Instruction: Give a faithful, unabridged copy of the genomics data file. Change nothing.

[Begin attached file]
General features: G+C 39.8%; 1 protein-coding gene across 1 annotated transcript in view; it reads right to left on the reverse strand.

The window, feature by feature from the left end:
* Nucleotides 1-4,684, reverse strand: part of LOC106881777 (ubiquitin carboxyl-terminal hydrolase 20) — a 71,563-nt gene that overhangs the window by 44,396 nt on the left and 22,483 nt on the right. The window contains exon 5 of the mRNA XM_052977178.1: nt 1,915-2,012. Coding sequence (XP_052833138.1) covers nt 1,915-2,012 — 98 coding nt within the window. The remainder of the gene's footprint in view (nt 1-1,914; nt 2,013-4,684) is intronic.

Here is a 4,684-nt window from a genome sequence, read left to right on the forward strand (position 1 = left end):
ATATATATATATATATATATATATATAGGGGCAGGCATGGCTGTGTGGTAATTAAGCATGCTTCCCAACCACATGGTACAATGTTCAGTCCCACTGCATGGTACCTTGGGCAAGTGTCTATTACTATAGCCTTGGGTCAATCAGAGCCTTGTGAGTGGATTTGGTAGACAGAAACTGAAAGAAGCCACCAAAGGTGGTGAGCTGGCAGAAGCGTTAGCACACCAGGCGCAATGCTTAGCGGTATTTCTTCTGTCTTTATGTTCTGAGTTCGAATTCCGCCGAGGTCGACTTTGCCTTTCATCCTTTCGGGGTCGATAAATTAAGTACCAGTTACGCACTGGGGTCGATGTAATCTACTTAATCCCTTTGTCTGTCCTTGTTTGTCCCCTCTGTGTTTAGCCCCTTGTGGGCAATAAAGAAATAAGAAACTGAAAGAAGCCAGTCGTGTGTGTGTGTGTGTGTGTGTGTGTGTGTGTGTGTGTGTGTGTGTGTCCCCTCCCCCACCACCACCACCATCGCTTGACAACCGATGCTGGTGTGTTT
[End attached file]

General features: G+C 39.8%; 1 protein-coding gene across 1 annotated transcript in view; it reads right to left on the reverse strand.

The window, feature by feature from the left end:
* Nucleotides 1-4,684, reverse strand: part of LOC106881777 (ubiquitin carboxyl-terminal hydrolase 20) — a 71,563-nt gene that overhangs the window by 44,396 nt on the left and 22,483 nt on the right. The window contains exon 5 of the mRNA XM_052977178.1: nt 1,915-2,012. Coding sequence (XP_052833138.1) covers nt 1,915-2,012 — 98 coding nt within the window. The remainder of the gene's footprint in view (nt 1-1,914; nt 2,013-4,684) is intronic.

Here is a 4,684-nt window from a genome sequence, read left to right on the forward strand (position 1 = left end):
ATATATATATATATATATATATATATAGGGGCAGGCATGGCTGTGTGGTAATTAAGCATGCTTCCCAACCACATGGTACAATGTTCAGTCCCACTGCATGGTACCTTGGGCAAGTGTCTATTACTATAGCCTTGGGTCAATCAGAGCCTTGTGAGTGGATTTGGTAGACAGAAACTGAAAGAAGCCACCAAAGGTGGTGAGCTGGCAGAAGCGTTAGCACACCAGGCGCAATGCTTAGCGGTATTTCTTCTGTCTTTATGTTCTGAGTTCGAATTCCGCCGAGGTCGACTTTGCCTTTCATCCTTTCGGGGTCGATAAATTAAGTACCAGTTACGCACTGGGGTCGATGTAATCTACTTAATCCCTTTGTCTGTCCTTGTTTGTCCCCTCTGTGTTTAGCCCCTTGTGGGCAATAAAGAAATAAGAAACTGAAAGAAGCCAGTCGTGTGTGTGTGTGTGTGTGTGTGTGTGTGTGTGTGTGTGTGTGTGTGTCCCCTCCCCCACCACCACCACCATCGCTTGACAACCGATGCTGGTGTGTTT